Indicate which of the following cases best illustrates concrete operations. Hint: There is more than one example of concrete operational thinking. Circle the appropriate letters, and explain why they are the better answers and why each other answer is not as good.
Katie is asked, "Do you have a brother?'' She says, "Yes.'' Then she is asked, "Does he have a sister?'' She answers, "No.''
Ray says, "A fly is like both insects and birds. It's like birds because it flies, but it's like insects because it has six legs.''
Tim is working on analogies. He declares, "Biking is to pedaling as riding in a car is to stepping on the gas pedal because they both make the vehicle go!''
Bobby states, "I understand how this nickel and these five pennies are the same as this dime.''
Her teacher asks Mary, "How can the scale be brought back into balance?'' Mary replies, "The only way to do that is to remove the weight that made one pan sink lower than the other.''
This is not an example of concrete operational thinking. In this example, Katie fails to understand that sibling relationships are reciprocal. According to Piaget this is a sign of preoperational thinking.
This is an example of concrete operational thinking. In this example, Ray is able to understand that flies have attributes that place them in more than one category (creatures that fly and creatures with six legs). According to Piaget this is a concrete operational skill.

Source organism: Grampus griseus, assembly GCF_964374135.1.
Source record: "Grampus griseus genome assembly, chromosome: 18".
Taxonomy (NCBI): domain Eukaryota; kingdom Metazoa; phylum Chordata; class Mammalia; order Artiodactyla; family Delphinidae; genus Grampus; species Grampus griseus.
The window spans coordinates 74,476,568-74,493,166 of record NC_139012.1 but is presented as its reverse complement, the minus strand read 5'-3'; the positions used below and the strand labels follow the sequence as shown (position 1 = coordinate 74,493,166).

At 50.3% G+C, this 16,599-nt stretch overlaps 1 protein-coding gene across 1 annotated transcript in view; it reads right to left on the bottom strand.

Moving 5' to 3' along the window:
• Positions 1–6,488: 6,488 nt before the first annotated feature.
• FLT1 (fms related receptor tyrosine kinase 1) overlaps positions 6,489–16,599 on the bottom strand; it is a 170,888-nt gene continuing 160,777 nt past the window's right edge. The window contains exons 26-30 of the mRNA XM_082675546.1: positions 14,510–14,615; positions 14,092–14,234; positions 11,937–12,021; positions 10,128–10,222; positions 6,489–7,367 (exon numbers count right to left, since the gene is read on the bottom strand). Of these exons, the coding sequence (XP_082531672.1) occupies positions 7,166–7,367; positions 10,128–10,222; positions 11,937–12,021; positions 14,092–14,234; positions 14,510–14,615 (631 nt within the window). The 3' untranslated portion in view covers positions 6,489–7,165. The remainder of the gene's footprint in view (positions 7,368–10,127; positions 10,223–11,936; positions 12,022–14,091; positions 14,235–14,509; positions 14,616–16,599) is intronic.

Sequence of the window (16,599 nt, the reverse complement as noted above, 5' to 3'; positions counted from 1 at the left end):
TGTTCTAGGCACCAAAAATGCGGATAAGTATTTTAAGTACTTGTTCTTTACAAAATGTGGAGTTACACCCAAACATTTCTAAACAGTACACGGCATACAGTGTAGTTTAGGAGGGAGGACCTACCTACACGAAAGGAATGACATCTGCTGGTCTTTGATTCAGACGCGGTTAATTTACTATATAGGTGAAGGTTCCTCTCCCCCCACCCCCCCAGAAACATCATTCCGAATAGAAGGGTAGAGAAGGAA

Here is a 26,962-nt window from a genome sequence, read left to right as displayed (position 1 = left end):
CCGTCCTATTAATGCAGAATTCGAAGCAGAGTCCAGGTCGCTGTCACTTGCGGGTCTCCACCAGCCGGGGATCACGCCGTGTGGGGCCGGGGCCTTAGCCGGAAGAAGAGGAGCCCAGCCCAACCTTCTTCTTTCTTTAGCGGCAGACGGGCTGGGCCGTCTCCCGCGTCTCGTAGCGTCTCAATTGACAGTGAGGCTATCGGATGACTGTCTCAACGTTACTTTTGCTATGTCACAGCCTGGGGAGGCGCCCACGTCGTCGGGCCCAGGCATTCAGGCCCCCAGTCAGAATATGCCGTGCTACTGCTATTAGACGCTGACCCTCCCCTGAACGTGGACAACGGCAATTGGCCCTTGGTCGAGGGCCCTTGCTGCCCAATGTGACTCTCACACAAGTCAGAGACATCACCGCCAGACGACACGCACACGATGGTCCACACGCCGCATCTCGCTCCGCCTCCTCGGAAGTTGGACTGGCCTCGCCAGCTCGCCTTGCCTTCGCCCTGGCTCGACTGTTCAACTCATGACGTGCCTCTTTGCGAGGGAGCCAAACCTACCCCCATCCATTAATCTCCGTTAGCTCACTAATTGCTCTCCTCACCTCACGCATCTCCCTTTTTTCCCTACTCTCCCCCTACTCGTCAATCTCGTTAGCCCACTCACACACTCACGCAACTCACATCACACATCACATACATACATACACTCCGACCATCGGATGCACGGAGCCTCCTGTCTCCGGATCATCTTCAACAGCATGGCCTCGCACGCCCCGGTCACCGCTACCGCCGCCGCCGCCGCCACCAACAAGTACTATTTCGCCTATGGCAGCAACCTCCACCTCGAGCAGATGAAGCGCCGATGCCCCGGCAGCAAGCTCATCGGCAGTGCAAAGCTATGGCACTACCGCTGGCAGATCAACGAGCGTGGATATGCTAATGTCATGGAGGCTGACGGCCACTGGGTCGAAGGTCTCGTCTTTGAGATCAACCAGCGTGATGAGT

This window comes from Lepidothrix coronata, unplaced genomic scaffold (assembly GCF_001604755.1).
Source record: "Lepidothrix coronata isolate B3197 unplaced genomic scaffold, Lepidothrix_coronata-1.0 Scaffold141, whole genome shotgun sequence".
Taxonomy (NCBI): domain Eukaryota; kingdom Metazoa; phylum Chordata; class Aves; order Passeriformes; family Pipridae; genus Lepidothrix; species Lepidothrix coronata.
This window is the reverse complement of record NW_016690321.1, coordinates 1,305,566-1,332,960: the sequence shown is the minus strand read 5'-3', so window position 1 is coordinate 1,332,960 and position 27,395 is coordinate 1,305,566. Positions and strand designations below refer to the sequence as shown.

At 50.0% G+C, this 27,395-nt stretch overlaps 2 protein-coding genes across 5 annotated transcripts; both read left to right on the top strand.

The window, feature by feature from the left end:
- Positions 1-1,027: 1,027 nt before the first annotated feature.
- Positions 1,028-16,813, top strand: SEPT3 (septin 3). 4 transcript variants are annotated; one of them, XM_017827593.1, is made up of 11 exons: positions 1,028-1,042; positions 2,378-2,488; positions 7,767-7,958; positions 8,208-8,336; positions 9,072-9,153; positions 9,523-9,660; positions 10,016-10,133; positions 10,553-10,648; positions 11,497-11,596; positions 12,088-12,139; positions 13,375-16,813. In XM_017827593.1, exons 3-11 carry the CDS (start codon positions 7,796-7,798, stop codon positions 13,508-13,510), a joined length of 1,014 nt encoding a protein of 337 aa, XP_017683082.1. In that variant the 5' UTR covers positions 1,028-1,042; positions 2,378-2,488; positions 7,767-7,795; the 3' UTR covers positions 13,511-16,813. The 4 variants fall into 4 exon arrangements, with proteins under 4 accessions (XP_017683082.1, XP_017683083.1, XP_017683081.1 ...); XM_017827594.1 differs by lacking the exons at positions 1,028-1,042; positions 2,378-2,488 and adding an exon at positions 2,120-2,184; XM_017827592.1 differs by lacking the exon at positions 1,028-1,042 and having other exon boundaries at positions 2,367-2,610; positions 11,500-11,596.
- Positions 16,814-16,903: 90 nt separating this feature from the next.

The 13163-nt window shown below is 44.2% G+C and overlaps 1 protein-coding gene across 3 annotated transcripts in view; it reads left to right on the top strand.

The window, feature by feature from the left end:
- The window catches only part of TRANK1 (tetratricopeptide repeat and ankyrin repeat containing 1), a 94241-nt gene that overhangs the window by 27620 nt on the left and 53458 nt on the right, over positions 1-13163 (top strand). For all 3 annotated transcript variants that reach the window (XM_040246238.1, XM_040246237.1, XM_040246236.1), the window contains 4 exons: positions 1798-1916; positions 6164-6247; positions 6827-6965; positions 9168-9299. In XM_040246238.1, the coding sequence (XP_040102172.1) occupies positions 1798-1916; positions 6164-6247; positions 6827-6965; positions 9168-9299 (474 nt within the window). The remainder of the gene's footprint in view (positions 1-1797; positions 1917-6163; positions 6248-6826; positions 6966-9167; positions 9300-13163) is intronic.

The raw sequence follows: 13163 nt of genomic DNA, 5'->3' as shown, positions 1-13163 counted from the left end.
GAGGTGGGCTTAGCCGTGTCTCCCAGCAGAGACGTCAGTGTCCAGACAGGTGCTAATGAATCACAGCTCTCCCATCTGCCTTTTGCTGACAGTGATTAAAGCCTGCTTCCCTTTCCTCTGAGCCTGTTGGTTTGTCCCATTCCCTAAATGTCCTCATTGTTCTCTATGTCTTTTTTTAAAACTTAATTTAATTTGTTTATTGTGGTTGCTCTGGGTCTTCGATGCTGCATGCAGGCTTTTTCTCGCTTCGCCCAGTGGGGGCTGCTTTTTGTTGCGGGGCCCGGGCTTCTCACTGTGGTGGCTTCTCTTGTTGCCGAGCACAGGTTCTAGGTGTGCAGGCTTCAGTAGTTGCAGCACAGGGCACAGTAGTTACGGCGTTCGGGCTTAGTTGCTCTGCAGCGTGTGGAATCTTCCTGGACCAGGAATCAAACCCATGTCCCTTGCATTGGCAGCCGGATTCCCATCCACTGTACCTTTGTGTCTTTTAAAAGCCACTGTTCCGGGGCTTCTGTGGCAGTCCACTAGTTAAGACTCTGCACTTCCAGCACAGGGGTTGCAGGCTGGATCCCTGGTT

This is not an example of concrete operational thinking. In this example, Tim declares that he understands the equivalence of two abstract relationships. Piaget claims this is a formal operational ability.
This is an example of concrete operational thinking. In this example, Bobby is working with two concrete representations of money and is able to add the values of the nickels and pennies to confirm their equivalence to the dime. The equivalence also implies reversibility. All of these points characterize concrete operational thinking according to Piaget.
This is an example of concrete operational thinking. In this example, Mary shows reversibility. However, she can only think of one solution to the problem and fails to realize that there are several ways to balance a scale. Piaget identifies this as concrete operational thinking.